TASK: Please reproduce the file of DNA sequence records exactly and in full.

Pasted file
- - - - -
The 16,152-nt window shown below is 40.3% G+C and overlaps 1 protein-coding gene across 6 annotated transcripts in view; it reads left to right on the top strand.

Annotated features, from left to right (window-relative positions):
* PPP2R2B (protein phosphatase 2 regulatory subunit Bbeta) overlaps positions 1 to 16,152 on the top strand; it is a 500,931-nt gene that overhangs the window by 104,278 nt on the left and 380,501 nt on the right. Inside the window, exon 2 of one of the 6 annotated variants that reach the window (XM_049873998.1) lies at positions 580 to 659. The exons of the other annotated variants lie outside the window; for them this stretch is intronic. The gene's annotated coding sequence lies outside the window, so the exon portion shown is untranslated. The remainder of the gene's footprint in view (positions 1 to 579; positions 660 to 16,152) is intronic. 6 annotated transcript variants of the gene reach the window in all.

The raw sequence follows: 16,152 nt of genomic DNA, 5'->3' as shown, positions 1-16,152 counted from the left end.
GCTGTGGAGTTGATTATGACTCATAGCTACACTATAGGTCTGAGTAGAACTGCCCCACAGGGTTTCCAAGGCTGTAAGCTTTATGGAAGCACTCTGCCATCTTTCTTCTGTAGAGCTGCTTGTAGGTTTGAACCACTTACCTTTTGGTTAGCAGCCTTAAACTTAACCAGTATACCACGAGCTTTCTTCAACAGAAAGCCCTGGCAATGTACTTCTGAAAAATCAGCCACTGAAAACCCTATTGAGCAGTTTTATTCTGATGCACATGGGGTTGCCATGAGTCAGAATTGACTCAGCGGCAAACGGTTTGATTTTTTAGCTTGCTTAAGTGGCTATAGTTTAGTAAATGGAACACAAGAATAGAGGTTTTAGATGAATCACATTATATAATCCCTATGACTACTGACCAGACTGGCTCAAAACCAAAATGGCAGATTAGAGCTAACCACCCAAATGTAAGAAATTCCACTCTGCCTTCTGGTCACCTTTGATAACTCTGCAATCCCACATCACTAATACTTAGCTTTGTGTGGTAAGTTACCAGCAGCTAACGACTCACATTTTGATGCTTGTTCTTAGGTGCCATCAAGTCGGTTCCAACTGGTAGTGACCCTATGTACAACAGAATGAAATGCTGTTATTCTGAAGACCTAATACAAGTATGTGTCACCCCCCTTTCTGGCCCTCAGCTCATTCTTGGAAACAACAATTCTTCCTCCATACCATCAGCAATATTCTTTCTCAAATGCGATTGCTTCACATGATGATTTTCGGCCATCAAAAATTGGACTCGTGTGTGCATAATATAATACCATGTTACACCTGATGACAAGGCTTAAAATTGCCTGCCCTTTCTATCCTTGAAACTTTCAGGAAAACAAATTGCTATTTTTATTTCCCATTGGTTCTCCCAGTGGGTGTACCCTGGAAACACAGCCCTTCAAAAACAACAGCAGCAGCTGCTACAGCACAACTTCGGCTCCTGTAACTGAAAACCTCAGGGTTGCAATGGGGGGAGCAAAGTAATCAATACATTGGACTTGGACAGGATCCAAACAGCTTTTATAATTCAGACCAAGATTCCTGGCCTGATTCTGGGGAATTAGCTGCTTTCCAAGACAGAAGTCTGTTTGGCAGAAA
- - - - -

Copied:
The 16,152-nt window shown below is 40.3% G+C and overlaps 1 protein-coding gene across 6 annotated transcripts in view; it reads left to right on the top strand.

Annotated features, from left to right (window-relative positions):
* PPP2R2B (protein phosphatase 2 regulatory subunit Bbeta) overlaps positions 1 to 16,152 on the top strand; it is a 500,931-nt gene that overhangs the window by 104,278 nt on the left and 380,501 nt on the right. Inside the window, exon 2 of one of the 6 annotated variants that reach the window (XM_049873998.1) lies at positions 580 to 659. The exons of the other annotated variants lie outside the window; for them this stretch is intronic. The gene's annotated coding sequence lies outside the window, so the exon portion shown is untranslated. The remainder of the gene's footprint in view (positions 1 to 579; positions 660 to 16,152) is intronic. 6 annotated transcript variants of the gene reach the window in all.

The raw sequence follows: 16,152 nt of genomic DNA, 5'->3' as shown, positions 1-16,152 counted from the left end.
GCTGTGGAGTTGATTATGACTCATAGCTACACTATAGGTCTGAGTAGAACTGCCCCACAGGGTTTCCAAGGCTGTAAGCTTTATGGAAGCACTCTGCCATCTTTCTTCTGTAGAGCTGCTTGTAGGTTTGAACCACTTACCTTTTGGTTAGCAGCCTTAAACTTAACCAGTATACCACGAGCTTTCTTCAACAGAAAGCCCTGGCAATGTACTTCTGAAAAATCAGCCACTGAAAACCCTATTGAGCAGTTTTATTCTGATGCACATGGGGTTGCCATGAGTCAGAATTGACTCAGCGGCAAACGGTTTGATTTTTTAGCTTGCTTAAGTGGCTATAGTTTAGTAAATGGAACACAAGAATAGAGGTTTTAGATGAATCACATTATATAATCCCTATGACTACTGACCAGACTGGCTCAAAACCAAAATGGCAGATTAGAGCTAACCACCCAAATGTAAGAAATTCCACTCTGCCTTCTGGTCACCTTTGATAACTCTGCAATCCCACATCACTAATACTTAGCTTTGTGTGGTAAGTTACCAGCAGCTAACGACTCACATTTTGATGCTTGTTCTTAGGTGCCATCAAGTCGGTTCCAACTGGTAGTGACCCTATGTACAACAGAATGAAATGCTGTTATTCTGAAGACCTAATACAAGTATGTGTCACCCCCCTTTCTGGCCCTCAGCTCATTCTTGGAAACAACAATTCTTCCTCCATACCATCAGCAATATTCTTTCTCAAATGCGATTGCTTCACATGATGATTTTCGGCCATCAAAAATTGGACTCGTGTGTGCATAATATAATACCATGTTACACCTGATGACAAGGCTTAAAATTGCCTGCCCTTTCTATCCTTGAAACTTTCAGGAAAACAAATTGCTATTTTTATTTCCCATTGGTTCTCCCAGTGGGTGTACCCTGGAAACACAGCCCTTCAAAAACAACAGCAGCAGCTGCTACAGCACAACTTCGGCTCCTGTAACTGAAAACCTCAGGGTTGCAATGGGGGGAGCAAAGTAATCAATACATTGGACTTGGACAGGATCCAAACAGCTTTTATAATTCAGACCAAGATTCCTGGCCTGATTCTGGGGAATTAGCTGCTTTCCAAGACAGAAGTCTGTTTGGCAGAAA